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Long term GM with a new player problem: how to build a group

Derrick Kapchinsky

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*shrugs* I wouldn't say I can run whatever I want whenever I want and for whomever I want. But whenever I or someone else in my group has talked to one of our non-gamer friends and said, "Hey! My friends and I really like doing this and think it's a lot of fun, and I think you might also enjoy it. Do you want to try it out?", they've generally said yes.

But my larger point to the OP was, in my experience, non-gamers are less likely to balk at a non-D&D game than people who already play. I do not believe that there are all that many people for whom a) have never played an RPG before, b) they are willing to try one out, and c) are only willing to play D&D, is all true. The most important thing is that you're excited about the game and are able to get that excitement to rub off on them. And if you're already not interested in D&D, then trying to run that is going to make it a lot harder to generate that excitement in yourself and especially in your new players.
 

vitus979

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*shrugs* I wouldn't say I can run whatever I want whenever I want and for whomever I want. But whenever I or someone else in my group has talked to one of our non-gamer friends and said, "Hey! My friends and I really like doing this and think it's a lot of fun, and I think you might also enjoy it. Do you want to try it out?", they've generally said yes.
I'd argue that the section I bolded doesn't really match what the OP is asking about. The OP is asking about building a table, not adding "one of our non-gamer friends". One new player is easy, as you say, the single new player feeds off the energy of the rest of the table. When it's all new players you don't have any of that support structure except for the GM, who is left supporting the whole crew. Thus my suggestion about falling back on something the players already know like Star Wars, Buffy the Vampire Slayer or Lord of the Rings.

---

That said, I re-read the OP just now myself, and I realize I didn't really answer the very last question about how to solve a scheduling slump. IMO the first thing to do is realize that November and December are always going to be horrendous for scheduling if you're gaming with adults. There have been some Decembers that my weekly group didn't meet once.

If things continue on in January and February and you want to play in-person, then your options are either limited to accepting that on some sessions you may have one or two players, or cut out the people who are the least able to game and find replacements.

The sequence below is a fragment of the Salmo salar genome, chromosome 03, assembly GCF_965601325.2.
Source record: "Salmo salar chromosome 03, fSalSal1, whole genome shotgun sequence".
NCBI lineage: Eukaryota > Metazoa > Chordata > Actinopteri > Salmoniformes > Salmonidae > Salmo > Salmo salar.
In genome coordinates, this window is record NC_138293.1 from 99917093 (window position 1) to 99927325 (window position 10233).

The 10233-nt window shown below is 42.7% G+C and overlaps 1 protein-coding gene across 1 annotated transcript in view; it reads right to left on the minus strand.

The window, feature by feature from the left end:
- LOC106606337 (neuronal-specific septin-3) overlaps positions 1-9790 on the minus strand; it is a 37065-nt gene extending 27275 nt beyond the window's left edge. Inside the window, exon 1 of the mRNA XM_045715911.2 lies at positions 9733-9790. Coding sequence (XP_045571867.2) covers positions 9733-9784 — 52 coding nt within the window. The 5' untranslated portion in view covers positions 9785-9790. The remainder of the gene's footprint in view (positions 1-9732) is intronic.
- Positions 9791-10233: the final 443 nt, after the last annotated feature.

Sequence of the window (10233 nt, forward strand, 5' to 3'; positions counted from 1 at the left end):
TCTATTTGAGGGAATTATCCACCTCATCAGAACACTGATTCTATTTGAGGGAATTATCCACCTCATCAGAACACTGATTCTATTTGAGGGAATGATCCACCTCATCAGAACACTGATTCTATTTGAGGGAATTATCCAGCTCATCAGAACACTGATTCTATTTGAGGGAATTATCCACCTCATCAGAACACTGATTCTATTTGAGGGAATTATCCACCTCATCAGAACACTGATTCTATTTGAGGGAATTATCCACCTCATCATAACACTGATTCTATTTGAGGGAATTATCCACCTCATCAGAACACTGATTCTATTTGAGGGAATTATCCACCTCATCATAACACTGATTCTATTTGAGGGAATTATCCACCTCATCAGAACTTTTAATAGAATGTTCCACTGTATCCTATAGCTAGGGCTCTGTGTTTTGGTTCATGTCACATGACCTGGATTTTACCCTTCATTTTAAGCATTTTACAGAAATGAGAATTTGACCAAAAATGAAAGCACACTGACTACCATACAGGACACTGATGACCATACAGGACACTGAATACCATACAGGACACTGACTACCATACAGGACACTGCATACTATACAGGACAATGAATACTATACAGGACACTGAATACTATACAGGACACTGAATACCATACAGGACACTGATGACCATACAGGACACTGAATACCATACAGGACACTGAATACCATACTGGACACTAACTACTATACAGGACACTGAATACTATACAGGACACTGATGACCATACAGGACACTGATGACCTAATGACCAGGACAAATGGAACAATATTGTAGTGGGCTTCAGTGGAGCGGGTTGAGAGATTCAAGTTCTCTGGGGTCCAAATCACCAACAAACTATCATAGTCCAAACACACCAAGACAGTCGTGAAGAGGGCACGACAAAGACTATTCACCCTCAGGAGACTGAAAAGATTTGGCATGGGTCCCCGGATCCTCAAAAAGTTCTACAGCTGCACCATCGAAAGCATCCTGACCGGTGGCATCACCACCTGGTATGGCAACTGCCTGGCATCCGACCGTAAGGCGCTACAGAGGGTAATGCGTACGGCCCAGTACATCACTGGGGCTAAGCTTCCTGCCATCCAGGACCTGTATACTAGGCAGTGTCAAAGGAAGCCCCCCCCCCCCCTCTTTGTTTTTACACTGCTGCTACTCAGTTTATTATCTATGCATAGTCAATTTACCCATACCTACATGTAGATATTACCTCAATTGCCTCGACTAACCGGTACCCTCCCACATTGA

Knaight

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You're in a bit of a dead-zone time wise. The holiday season tends to kill existing games, and trying to get a new one up is going to be difficult. Try again in January or so, have a solid pitch, emphasize the social aspect. "Playing [Obscure Game X]" sounds intimidating compared to "Trying to get some buddies together for a game night, [most general specifics possible]".

If you can pull in a party of non-gamers for an in-person niche campaign, then I applaud you for being able to do so. I either don't have your ability, luck, or location to be able to run whatever campaign I want whenever I want to. I will not run something I actively DISLIKE, but I find that I'm often stuck running a campaign that would be my third or fourth choice for system/setting in order to keep the table together.
I've found it pretty easy, which is probably a difference in circumstance of some sort. That said: D&D is also not necessarily the best system for new people to start with. It's 900+ pages of core rules, it looks like a textbook, and it's not particularly intuitive. Motivated people can still generally make a point of learning it from scratch, but it's often easier to start with something much smaller.

Extending from your earlier point of picking a well known media property, it does help to have a shared, liked, genre at least. Or a shared, liked, substantially more obscure media property. There are several people in my current group that I got into gaming long ago through esoteric games in esoteric personal settings, through the magic of being teenagers or younger at the time, who I could probably have gotten in later with the specific bait of a Water Margin game, for instance.
 

vitus979

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I've found it pretty easy, which is probably a difference in circumstance of some sort. That said: D&D is also not necessarily the best system for new people to start with. It's 900+ pages of core rules, it looks like a textbook, and it's not particularly intuitive. Motivated people can still generally make a point of learning it from scratch, but it's often easier to start with something much smaller.
I somewhat agree that D&D is not the best RPG to bring people into the hobby with, but it's the one I've found that non-gamers are most likely to be interested in trying out.

Additionally, you can just use the beginner rules to streamline things, or hand out pre-gens with pertinent information (which I do for nearly all games these days when introducing a new system anyways).
 

Gwydion

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I somewhat agree that D&D is not the best RPG to bring people into the hobby with, but it's the one I've found that non-gamers are most likely to be interested in trying out.